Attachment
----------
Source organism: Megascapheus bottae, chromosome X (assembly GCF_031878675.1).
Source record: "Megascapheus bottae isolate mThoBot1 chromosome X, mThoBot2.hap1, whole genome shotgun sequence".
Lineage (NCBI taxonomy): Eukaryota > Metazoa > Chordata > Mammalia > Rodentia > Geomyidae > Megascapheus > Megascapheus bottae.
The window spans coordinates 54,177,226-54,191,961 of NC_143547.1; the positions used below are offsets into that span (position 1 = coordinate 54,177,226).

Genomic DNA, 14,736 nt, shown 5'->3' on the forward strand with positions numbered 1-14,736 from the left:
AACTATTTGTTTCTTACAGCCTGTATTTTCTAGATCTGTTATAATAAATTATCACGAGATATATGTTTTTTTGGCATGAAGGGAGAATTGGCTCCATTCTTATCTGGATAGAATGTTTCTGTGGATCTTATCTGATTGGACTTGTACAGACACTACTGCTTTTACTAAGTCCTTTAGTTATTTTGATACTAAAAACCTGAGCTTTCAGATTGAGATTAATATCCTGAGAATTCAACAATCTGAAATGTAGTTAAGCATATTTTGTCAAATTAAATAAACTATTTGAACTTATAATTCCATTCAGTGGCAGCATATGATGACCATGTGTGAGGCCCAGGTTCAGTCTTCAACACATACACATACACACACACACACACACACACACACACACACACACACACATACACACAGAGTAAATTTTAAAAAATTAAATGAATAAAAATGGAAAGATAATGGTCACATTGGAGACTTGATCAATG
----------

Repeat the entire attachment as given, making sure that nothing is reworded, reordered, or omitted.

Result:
Source organism: Megascapheus bottae, chromosome X (assembly GCF_031878675.1).
Source record: "Megascapheus bottae isolate mThoBot1 chromosome X, mThoBot2.hap1, whole genome shotgun sequence".
Lineage (NCBI taxonomy): Eukaryota > Metazoa > Chordata > Mammalia > Rodentia > Geomyidae > Megascapheus > Megascapheus bottae.
The window spans coordinates 54,177,226-54,191,961 of NC_143547.1; the positions used below are offsets into that span (position 1 = coordinate 54,177,226).

Genomic DNA, 14,736 nt, shown 5'->3' on the forward strand with positions numbered 1-14,736 from the left:
AACTATTTGTTTCTTACAGCCTGTATTTTCTAGATCTGTTATAATAAATTATCACGAGATATATGTTTTTTTGGCATGAAGGGAGAATTGGCTCCATTCTTATCTGGATAGAATGTTTCTGTGGATCTTATCTGATTGGACTTGTACAGACACTACTGCTTTTACTAAGTCCTTTAGTTATTTTGATACTAAAAACCTGAGCTTTCAGATTGAGATTAATATCCTGAGAATTCAACAATCTGAAATGTAGTTAAGCATATTTTGTCAAATTAAATAAACTATTTGAACTTATAATTCCATTCAGTGGCAGCATATGATGACCATGTGTGAGGCCCAGGTTCAGTCTTCAACACATACACATACACACACACACACACACACACACACACACACACACACACATACACACAGAGTAAATTTTAAAAAATTAAATGAATAAAAATGGAAAGATAATGGTCACATTGGAGACTTGATCAATG